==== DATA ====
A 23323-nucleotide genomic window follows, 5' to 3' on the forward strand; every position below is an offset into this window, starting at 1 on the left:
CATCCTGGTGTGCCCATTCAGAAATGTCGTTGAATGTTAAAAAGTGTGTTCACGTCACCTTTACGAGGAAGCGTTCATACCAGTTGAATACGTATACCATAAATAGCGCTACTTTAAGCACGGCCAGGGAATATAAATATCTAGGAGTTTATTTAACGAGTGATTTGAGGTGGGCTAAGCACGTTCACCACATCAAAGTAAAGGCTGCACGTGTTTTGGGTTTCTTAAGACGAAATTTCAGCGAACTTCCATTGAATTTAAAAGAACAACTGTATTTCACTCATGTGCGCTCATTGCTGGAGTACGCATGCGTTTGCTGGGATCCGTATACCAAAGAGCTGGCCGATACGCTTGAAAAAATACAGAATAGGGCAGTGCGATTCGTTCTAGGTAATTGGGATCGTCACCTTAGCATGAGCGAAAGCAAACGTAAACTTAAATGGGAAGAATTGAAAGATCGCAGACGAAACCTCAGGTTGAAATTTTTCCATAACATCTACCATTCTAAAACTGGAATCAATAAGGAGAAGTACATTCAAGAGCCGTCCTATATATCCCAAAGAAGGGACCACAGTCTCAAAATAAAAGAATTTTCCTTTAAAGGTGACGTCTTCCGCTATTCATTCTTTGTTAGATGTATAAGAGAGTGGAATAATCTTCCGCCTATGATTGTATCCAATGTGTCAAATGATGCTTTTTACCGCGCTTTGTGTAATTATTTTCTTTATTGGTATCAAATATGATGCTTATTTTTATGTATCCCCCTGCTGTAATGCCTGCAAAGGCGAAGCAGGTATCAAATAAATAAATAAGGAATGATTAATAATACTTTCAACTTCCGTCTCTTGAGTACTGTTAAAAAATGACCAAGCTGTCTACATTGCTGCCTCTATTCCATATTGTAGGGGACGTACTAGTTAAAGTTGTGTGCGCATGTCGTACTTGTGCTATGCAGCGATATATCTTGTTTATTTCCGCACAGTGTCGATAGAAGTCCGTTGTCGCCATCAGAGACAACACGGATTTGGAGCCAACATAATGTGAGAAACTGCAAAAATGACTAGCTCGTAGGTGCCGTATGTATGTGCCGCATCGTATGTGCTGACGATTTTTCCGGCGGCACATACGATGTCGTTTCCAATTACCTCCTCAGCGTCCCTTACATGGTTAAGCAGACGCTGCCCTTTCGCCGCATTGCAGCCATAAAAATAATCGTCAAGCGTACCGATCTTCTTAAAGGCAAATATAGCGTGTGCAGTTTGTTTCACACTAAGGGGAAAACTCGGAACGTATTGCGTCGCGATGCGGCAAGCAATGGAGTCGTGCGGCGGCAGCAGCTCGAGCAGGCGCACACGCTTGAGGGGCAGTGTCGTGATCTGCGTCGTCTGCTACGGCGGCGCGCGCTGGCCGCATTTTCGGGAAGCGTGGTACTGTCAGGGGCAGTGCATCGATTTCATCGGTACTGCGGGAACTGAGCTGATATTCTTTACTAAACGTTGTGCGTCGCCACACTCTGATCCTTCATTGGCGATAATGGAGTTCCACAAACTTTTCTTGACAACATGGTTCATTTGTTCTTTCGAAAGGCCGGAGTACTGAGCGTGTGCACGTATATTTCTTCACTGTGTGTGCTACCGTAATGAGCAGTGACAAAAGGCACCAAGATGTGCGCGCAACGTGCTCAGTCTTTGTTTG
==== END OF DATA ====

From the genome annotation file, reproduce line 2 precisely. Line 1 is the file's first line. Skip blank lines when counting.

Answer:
CATCCTGGTGTGCCCATTCAGAAATGTCGTTGAATGTTAAAAAGTGTGTTCACGTCACCTTTACGAGGAAGCGTTCATACCAGTTGAATACGTATACCATAAATAGCGCTACTTTAAGCACGGCCAGGGAATATAAATATCTAGGAGTTTATTTAACGAGTGATTTGAGGTGGGCTAAGCACGTTCACCACATCAAAGTAAAGGCTGCACGTGTTTTGGGTTTCTTAAGACGAAATTTCAGCGAACTTCCATTGAATTTAAAAGAACAACTGTATTTCACTCATGTGCGCTCATTGCTGGAGTACGCATGCGTTTGCTGGGATCCGTATACCAAAGAGCTGGCCGATACGCTTGAAAAAATACAGAATAGGGCAGTGCGATTCGTTCTAGGTAATTGGGATCGTCACCTTAGCATGAGCGAAAGCAAACGTAAACTTAAATGGGAAGAATTGAAAGATCGCAGACGAAACCTCAGGTTGAAATTTTTCCATAACATCTACCATTCTAAAACTGGAATCAATAAGGAGAAGTACATTCAAGAGCCGTCCTATATATCCCAAAGAAGGGACCACAGTCTCAAAATAAAAGAATTTTCCTTTAAAGGTGACGTCTTCCGCTATTCATTCTTTGTTAGATGTATAAGAGAGTGGAATAATCTTCCGCCTATGATTGTATCCAATGTGTCAAATGATGCTTTTTACCGCGCTTTGTGTAATTATTTTCTTTATTGGTATCAAATATGATGCTTATTTTTATGTATCCCCCTGCTGTAATGCCTGCAAAGGCGAAGCAGGTATCAAATAAATAAATAAGGAATGATTAATAATACTTTCAACTTCCGTCTCTTGAGTACTGTTAAAAAATGACCAAGCTGTCTACATTGCTGCCTCTATTCCATATTGTAGGGGACGTACTAGTTAAAGTTGTGTGCGCATGTCGTACTTGTGCTATGCAGCGATATATCTTGTTTATTTCCGCACAGTGTCGATAGAAGTCCGTTGTCGCCATCAGAGACAACACGGATTTGGAGCCAACATAATGTGAGAAACTGCAAAAATGACTAGCTCGTAGGTGCCGTATGTATGTGCCGCATCGTATGTGCTGACGATTTTTCCGGCGGCACATACGATGTCGTTTCCAATTACCTCCTCAGCGTCCCTTACATGGTTAAGCAGACGCTGCCCTTTCGCCGCATTGCAGCCATAAAAATAATCGTCAAGCGTACCGATCTTCTTAAAGGCAAATATAGCGTGTGCAGTTTGTTTCACACTAAGGGGAAAACTCGGAACGTATTGCGTCGCGATGCGGCAAGCAATGGAGTCGTGCGGCGGCAGCAGCTCGAGCAGGCGCACACGCTTGAGGGGCAGTGTCGTGATCTGCGTCGTCTGCTACGGCGGCGCGCGCTGGCCGCATTTTCGGGAAGCGTGGTACTGTCAGGGGCAGTGCATCGATTTCATCGGTACTGCGGGAACTGAGCTGATATTCTTTACTAAACGTTGTGCGTCGCCACACTCTGATCCTTCATTGGCGATAATGGAGTTCCACAAACTTTTCTTGACAACATGGTTCATTTGTTCTTTCGAAAGGCCGGAGTACTGAGCGTGTGCACGTATATTTCTTCACTGTGTGTGCTACCGTAATGAGCAGTGACAAAAGGCACCAAGATGTGCGCGCAACGTGCTCAGTCTTTGTTTG